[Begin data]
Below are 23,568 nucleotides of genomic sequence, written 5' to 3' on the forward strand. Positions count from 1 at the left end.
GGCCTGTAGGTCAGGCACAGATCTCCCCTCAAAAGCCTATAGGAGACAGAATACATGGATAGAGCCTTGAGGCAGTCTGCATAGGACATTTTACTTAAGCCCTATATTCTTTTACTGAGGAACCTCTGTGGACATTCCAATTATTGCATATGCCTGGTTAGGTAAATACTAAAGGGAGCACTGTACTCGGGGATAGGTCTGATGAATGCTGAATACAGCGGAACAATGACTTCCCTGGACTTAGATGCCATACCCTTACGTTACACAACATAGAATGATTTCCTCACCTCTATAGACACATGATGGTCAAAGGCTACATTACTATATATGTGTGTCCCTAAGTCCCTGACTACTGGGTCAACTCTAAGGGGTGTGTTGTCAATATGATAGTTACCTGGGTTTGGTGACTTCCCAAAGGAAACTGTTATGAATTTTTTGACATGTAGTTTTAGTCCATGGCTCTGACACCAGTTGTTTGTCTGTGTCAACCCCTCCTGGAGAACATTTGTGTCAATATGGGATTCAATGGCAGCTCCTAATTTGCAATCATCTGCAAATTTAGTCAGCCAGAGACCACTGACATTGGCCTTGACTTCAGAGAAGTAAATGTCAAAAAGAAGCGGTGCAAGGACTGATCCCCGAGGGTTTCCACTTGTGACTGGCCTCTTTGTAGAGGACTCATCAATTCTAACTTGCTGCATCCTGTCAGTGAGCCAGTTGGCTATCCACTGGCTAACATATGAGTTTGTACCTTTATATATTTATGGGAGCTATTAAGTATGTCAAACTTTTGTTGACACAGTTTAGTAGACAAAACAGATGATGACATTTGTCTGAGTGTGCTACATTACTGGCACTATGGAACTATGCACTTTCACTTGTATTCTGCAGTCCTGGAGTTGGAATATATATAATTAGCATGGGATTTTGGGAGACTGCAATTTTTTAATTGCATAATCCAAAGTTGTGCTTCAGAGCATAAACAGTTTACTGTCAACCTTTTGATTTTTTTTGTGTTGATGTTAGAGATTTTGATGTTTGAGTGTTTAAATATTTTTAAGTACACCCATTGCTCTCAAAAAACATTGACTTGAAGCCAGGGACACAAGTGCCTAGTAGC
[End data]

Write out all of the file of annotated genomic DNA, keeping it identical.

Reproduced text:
Below are 23,568 nucleotides of genomic sequence, written 5' to 3' on the forward strand. Positions count from 1 at the left end.
GGCCTGTAGGTCAGGCACAGATCTCCCCTCAAAAGCCTATAGGAGACAGAATACATGGATAGAGCCTTGAGGCAGTCTGCATAGGACATTTTACTTAAGCCCTATATTCTTTTACTGAGGAACCTCTGTGGACATTCCAATTATTGCATATGCCTGGTTAGGTAAATACTAAAGGGAGCACTGTACTCGGGGATAGGTCTGATGAATGCTGAATACAGCGGAACAATGACTTCCCTGGACTTAGATGCCATACCCTTACGTTACACAACATAGAATGATTTCCTCACCTCTATAGACACATGATGGTCAAAGGCTACATTACTATATATGTGTGTCCCTAAGTCCCTGACTACTGGGTCAACTCTAAGGGGTGTGTTGTCAATATGATAGTTACCTGGGTTTGGTGACTTCCCAAAGGAAACTGTTATGAATTTTTTGACATGTAGTTTTAGTCCATGGCTCTGACACCAGTTGTTTGTCTGTGTCAACCCCTCCTGGAGAACATTTGTGTCAATATGGGATTCAATGGCAGCTCCTAATTTGCAATCATCTGCAAATTTAGTCAGCCAGAGACCACTGACATTGGCCTTGACTTCAGAGAAGTAAATGTCAAAAAGAAGCGGTGCAAGGACTGATCCCCGAGGGTTTCCACTTGTGACTGGCCTCTTTGTAGAGGACTCATCAATTCTAACTTGCTGCATCCTGTCAGTGAGCCAGTTGGCTATCCACTGGCTAACATATGAGTTTGTACCTTTATATATTTATGGGAGCTATTAAGTATGTCAAACTTTTGTTGACACAGTTTAGTAGACAAAACAGATGATGACATTTGTCTGAGTGTGCTACATTACTGGCACTATGGAACTATGCACTTTCACTTGTATTCTGCAGTCCTGGAGTTGGAATATATATAATTAGCATGGGATTTTGGGAGACTGCAATTTTTTAATTGCATAATCCAAAGTTGTGCTTCAGAGCATAAACAGTTTACTGTCAACCTTTTGATTTTTTTTGTGTTGATGTTAGAGATTTTGATGTTTGAGTGTTTAAATATTTTTAAGTACACCCATTGCTCTCAAAAAACATTGACTTGAAGCCAGGGACACAAGTGCCTAGTAGC